Every day the Farm Aid hotline rings with urgent calls from farmers facing a terrible crisis. We haven’t seen bad times like this since Farm Aid started in 1985. There are facts and figures about how tough it is in the countryside, but what really paints the picture are the real-life stories we hear from farmers, in their own words.
Too many farmers worry this will be the last year for their farm. They fear they’re letting down the generations who cared for the land before them, and the generations they’d hoped would follow.
Most farmers tell us they don’t like to ask for help, but they don’t know who else to turn to and what else to do.
Farmers are working 80, 100, 120 hours a week to try to make ends meet. Many have been forced to deplete their savings due to years of low prices. Some say they’re earning the same prices they received 30 or 40 years ago when they started farming.
Farm families have made hard sacrifices. Some have told us they’re choosing to feed their animals rather than themselves. A few have moved into the barn for the winter because they can’t afford to heat both their barn and their home.
Most farmers tell us they don’t like to ask for help, but they don’t know who else to turn to and what else to do. They don’t want a hand-out, but they do need a hand to survive in the current farm economy.
These are devastating conversations that can leave a person wondering how our country can leave farmers out there in the cold. We all depend on farmers. Fortunately, we have the benefit of knowing there are many people — like you — who want to help and who are helping, each and every day.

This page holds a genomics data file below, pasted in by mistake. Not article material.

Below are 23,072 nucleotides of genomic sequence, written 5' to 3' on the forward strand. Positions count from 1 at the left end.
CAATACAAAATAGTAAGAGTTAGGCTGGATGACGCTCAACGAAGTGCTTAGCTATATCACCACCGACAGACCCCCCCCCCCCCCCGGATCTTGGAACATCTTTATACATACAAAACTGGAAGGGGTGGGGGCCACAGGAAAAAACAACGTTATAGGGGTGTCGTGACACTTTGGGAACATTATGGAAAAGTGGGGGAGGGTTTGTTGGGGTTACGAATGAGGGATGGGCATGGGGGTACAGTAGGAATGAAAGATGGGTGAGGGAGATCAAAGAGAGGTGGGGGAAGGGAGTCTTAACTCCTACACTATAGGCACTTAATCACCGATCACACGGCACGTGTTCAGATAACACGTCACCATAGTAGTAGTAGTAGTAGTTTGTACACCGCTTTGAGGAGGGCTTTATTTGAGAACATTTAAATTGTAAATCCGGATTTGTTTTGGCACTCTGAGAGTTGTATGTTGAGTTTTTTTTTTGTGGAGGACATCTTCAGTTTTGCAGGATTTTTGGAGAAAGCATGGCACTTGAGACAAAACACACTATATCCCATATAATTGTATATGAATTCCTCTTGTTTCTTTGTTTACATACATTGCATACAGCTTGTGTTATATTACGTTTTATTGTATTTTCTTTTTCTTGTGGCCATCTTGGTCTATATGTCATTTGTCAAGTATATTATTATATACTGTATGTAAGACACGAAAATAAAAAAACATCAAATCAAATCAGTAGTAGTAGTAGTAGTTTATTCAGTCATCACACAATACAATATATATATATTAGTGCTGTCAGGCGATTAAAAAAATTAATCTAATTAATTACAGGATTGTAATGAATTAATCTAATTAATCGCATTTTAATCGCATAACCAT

Many of the calls that take place on our farmer hotline conclude with a glimmer of hope. Our trained farm advocates, Joe and Annie, and others across the country who provide emotional, legal and financial expertise, can often help farmers take the next step in their fight to stay on the land.
This has always been part of the work of Farm Aid. It was the reason Willie started Farm Aid—he could not just stand by while farmers were being pushed off the land. We need each and every family farmer in order to achieve our vision of a food system that values family farmers, good food for all, our soil and water, and our communities. That’s why answering the call for each farmer is our priority. We’re also building up our farm advocate network, so more farm advocates can pick up the phone when it rings.
We can’t have the farm and food system we all want without having family farmers on the land.
PS: Farmers are some of the most optimistic people I know. The farmers who call our hotline have plans for their farms, but these days their hopes for the future look dim. Please join Farm Aid to make sure the future for family farmers is hopeful and bright.